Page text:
He argues, as many do, that Bush already has congressional approval and needs not go back to lawmakers.

This is of course a complete mockery of democracy.

The full article: U.S. strike on Iran could make Iraq look like a warm-up bout
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From the CBC profiles of Liberal leadership candidates:

As a Liberal MP, Godfrey co-sponsored a protest private member's bill in 1996 as a response to the American Helms-Burton Act. The U.S. law set up punishments on any business or person that profited from the seizure of property from American businesses and people during the 1950s Cuban Revolution, including a number of Canadian companies. The Godfrey-Milliken Bill was a tongue-in-cheek analogy of the bill, calling for Canadian descendents of United Empire Loyalists (Godfrey among them) who fled the American Revolution to be able to reclaim land and property that was confiscated by the U.S. government.

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From Harold Pinter's Nobel prize acceptance speech:
I know that President Bush has many extremely competent speech writers but I would like to volunteer for the job myself. I propose the following short address which he can make on television to the nation. I see him grave, hair carefully combed, serious, winning, sincere, often beguiling, sometimes employing a wry smile, curiously attractive, a man's man.

'God is good. God is great. God is good. My God is good. Bin Laden's God is bad. His is a bad God. Saddam's God was bad, except he didn't have one. He was a barbarian. We are not barbarians. We don't chop people's heads off. We believe in freedom. So does God. I am not a barbarian. I am the democratically elected leader of a freedom-loving democracy. We are a compassionate society. We give compassionate electrocution and compassionate lethal injection. We are a great nation. I am not a dictator. He is. I am not a barbarian. He is. And he is. They all are. I possess moral authority. You see this fist? This is my moral authority. And don't you forget it.'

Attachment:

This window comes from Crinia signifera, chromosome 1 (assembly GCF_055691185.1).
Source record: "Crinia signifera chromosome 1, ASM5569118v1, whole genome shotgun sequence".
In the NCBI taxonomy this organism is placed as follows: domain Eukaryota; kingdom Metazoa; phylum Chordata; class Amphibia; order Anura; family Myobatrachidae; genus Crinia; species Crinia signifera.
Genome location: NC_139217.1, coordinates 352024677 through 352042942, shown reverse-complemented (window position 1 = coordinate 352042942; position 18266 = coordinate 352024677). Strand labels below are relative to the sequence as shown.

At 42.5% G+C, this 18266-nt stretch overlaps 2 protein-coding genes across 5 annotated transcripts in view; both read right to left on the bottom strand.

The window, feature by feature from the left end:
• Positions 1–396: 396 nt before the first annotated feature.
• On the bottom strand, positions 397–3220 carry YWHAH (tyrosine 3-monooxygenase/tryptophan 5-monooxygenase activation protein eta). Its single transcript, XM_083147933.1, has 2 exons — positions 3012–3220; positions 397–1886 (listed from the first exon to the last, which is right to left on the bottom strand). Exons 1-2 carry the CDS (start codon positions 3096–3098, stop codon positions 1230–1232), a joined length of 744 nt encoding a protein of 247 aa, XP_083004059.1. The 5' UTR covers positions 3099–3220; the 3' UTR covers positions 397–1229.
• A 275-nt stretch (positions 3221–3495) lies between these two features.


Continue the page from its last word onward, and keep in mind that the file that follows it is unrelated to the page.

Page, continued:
* * *

I need a new Bush/imperialism icon.

* * *

Rumsfeld also took a swipe at Annan, saying: "He's never been to Guantanamo Bay," whereas representatives of the International Committee of the Red Cross "stayed there, lived there 24 hours a day" to observe conditions.

"That place is being run as well as any detention facility can be run," he added, his voice rising.

"It's absolutely beyond comprehension," he said, that calls for closing Guantanamo Bay can be based on allegations of mistreatment and torture by the prisoners, whom Rumsfeld said are trained to lie.

A UN report issued earlier this week said some of the treatment of prisoners amounts to torture.

So since Rumsfeld is saying that Annan doesn't know what he's talking about since he hasn't been there, the U.S. will surely invite UN observers to visit the camp in order to observe that it is in concordance with all articles of the Geneva Convention, right?